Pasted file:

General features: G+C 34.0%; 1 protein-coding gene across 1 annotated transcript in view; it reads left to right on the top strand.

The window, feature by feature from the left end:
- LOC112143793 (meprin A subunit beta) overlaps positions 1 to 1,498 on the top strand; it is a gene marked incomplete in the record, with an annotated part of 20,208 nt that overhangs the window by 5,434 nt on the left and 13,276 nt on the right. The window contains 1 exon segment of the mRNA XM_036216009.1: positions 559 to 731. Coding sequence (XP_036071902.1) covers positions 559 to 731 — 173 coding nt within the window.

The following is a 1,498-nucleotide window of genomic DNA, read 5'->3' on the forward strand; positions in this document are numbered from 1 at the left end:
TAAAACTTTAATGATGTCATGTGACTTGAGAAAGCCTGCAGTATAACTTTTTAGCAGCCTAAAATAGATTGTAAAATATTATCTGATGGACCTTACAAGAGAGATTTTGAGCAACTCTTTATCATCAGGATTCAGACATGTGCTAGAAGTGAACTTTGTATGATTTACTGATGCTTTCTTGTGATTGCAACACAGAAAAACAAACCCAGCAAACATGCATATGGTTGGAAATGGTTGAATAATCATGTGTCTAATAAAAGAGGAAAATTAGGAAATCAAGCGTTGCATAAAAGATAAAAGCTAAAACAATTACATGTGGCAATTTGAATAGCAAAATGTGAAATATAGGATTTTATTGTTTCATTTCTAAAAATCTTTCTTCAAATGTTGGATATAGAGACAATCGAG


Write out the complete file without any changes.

General features: G+C 34.0%; 1 protein-coding gene across 1 annotated transcript in view; it reads left to right on the top strand.

The window, feature by feature from the left end:
- LOC112143793 (meprin A subunit beta) overlaps positions 1 to 1,498 on the top strand; it is a gene marked incomplete in the record, with an annotated part of 20,208 nt that overhangs the window by 5,434 nt on the left and 13,276 nt on the right. The window contains 1 exon segment of the mRNA XM_036216009.1: positions 559 to 731. Coding sequence (XP_036071902.1) covers positions 559 to 731 — 173 coding nt within the window.

The following is a 1,498-nucleotide window of genomic DNA, read 5'->3' on the forward strand; positions in this document are numbered from 1 at the left end:
TAAAACTTTAATGATGTCATGTGACTTGAGAAAGCCTGCAGTATAACTTTTTAGCAGCCTAAAATAGATTGTAAAATATTATCTGATGGACCTTACAAGAGAGATTTTGAGCAACTCTTTATCATCAGGATTCAGACATGTGCTAGAAGTGAACTTTGTATGATTTACTGATGCTTTCTTGTGATTGCAACACAGAAAAACAAACCCAGCAAACATGCATATGGTTGGAAATGGTTGAATAATCATGTGTCTAATAAAAGAGGAAAATTAGGAAATCAAGCGTTGCATAAAAGATAAAAGCTAAAACAATTACATGTGGCAATTTGAATAGCAAAATGTGAAATATAGGATTTTATTGTTTCATTTCTAAAAATCTTTCTTCAAATGTTGGATATAGAGACAATCGAG